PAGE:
He was once the man who would be king. Today, he is not even the man who would be kingmaker. I am speaking of Narendra Modi, Gujarat chief minister and arguably the most charismatic BJP leader in India today. Yet, as the assembly elections come to a close, no one is even asking where Modi is or why he has not been put to good use to pull in votes for the party.
Ardent Modi-baiters will argue that the BJP has wisely kept him in the stables because the taint of the Gujarat riots is so overwhelming that he will scare away potential allies, indeed alienate certain votebanks. Which brings me to the question, why is Modi so synonymous with the ghastly riots even 10 years after they have taken place? What has the BJP done to take care of what could have been its matchwinner after the era of Atal Bihari Vajpayee?
Whether you like Modi or not, he has considerable achievements to his credit in his home state. Industrial leviathans are queuing up at his door eager to cash in on his single-window clearance for schemes. He is the poster boy for NRI Gujaratis, though their adopted countries may not give him a visa. He may be authoritarian but he knows that the business of Gujarat is business. His administration is clean by our rather lax standards. He is a workaholic who has not taken a holiday in the last 20 years and goes to office seven days a week. He has no known vices — I can see the secularists rolling up their sleeves — barring a penchant for ‘fashionable’ clothes and expensive watches. Tailormade to project as the man who could rule India and make it credible India instead of the rather silly incredible India, don’t you think?
But so far, the BJP does not seem to be looking around for a desi version of Saatchi and Saatchi to market Modi. In fact, it seems loath to even project him as a future national leader barring the occasional kite-flying by the gaffe-prone Nitin Gadkari. The party which prides itself on having the smarts, which projects itself as one in which merit not dynasty counts, should surely have begun grooming Modi long ago. It should have enlisted a bevy of advisers from its own ranks and outside, and there are enough hangers-on, to have given him an image makeover many times over.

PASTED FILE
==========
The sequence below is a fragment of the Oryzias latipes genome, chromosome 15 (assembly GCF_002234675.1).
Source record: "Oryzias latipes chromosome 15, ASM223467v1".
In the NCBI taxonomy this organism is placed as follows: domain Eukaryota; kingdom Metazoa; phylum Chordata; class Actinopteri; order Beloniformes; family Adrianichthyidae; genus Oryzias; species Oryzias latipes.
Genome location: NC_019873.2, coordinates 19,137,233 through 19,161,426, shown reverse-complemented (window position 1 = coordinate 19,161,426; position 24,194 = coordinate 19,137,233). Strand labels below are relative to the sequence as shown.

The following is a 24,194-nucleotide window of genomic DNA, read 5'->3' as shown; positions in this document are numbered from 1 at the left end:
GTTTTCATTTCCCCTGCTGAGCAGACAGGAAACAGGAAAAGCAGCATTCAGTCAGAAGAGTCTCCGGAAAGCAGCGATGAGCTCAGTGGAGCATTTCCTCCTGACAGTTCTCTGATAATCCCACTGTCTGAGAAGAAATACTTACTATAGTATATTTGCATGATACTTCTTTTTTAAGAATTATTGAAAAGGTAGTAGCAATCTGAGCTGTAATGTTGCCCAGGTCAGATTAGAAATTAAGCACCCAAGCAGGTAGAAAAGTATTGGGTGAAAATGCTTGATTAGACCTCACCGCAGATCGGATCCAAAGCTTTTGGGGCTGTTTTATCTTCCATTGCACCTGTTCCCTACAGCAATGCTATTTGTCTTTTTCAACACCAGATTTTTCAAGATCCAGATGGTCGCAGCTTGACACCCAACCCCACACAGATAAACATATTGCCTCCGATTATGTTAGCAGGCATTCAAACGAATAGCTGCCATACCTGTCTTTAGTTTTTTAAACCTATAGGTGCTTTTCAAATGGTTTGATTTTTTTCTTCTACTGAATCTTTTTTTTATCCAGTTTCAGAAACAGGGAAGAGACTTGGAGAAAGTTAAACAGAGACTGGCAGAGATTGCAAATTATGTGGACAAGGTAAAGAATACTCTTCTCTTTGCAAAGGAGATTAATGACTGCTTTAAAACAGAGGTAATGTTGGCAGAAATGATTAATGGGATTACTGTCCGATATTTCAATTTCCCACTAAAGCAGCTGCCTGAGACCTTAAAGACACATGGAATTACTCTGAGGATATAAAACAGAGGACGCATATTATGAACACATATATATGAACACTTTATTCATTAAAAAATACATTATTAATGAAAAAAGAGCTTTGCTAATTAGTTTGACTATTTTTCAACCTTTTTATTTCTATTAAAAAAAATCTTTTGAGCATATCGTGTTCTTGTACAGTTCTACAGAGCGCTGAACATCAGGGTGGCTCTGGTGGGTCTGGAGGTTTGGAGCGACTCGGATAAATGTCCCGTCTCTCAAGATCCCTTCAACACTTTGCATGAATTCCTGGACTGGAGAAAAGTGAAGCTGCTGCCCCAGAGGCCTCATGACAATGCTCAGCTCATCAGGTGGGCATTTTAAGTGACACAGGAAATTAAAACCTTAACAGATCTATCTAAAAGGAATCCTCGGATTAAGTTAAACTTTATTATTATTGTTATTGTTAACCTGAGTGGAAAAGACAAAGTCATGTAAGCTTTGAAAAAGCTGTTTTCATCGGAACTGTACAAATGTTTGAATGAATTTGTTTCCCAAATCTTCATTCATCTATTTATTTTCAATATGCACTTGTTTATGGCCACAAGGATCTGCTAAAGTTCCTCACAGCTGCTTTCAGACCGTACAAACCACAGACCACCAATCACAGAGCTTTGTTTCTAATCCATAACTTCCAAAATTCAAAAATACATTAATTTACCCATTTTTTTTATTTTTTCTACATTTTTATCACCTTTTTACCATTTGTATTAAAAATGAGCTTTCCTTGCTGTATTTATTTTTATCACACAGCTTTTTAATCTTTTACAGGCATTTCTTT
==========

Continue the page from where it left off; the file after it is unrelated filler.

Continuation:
Instead of the rather bizarre sadbhavana missions, they could have told Modi that he should have made grand gestures, apologised for the break down of law and order, to use those terms loosely, which resulted in the terrible loss of life and property all those years ago. The state administration could have paid compensation to those who suffered, brought back those who had to flee, yes, and horrible though it sounds, project more secular credentials. This would have given Modi a more all-India appeal. Or at least, it would have blunted the criticism against him.
It does not strike me that the party is not up to the task. After all, long before Modi was a gleam in our political eye, it was the BJP’s alleged iron man, LK Advani, who undertook a rath yatra before the fall of the Babri Masjid which triggered off cataclysmic riots. Yet, the party smartly projected the infinitely more moderate AB Vajpayee as its prime ministerial candidate while quietly scrubbing Advani clean despite the communal taint and unproven allegations of involvement in a hawala scam.
After the rath was put under covers, Advani became deputy prime minister and would have been prime minister had fate, mind you not unacceptability, not robbed him of the chance. The party was in full force behind him. In Modi’s case, since the riots he seems to have been left to his own devices. He has ably put Gujarat back on the rails economically. But, the accolades for him have come from outside his party. In fact, instead of giving his stamp of approval to the dynamic Modi, even Advani has sought to project his own availability for the post should the NDA win the next elections.
The party has not once pulled up its allies for their open shunning of Modi. In other words, it has left the horse that could win it the Derby to canter around the paddock, an object of awe for those looking at it from afar. Part of this reluctance to build Modi’s image could be due to the fear that he could prove uncontrollable. But, this is not good enough reason to ignore the only locomotive which can pull the party through.
This leads me to wonder whether the BJP really has any alternative strategy, whether its glory days ended with the exit of Vajpayee. In its posters even for these assembly elections, Vajpayee features larger-than-life, though he has not been seen in public for years now. Most parties have showcased one or other leader citing the ‘there is no alternative’ factor (TINA). In the BJP’s case, this seems to mean ‘there is no Ahmedabad’.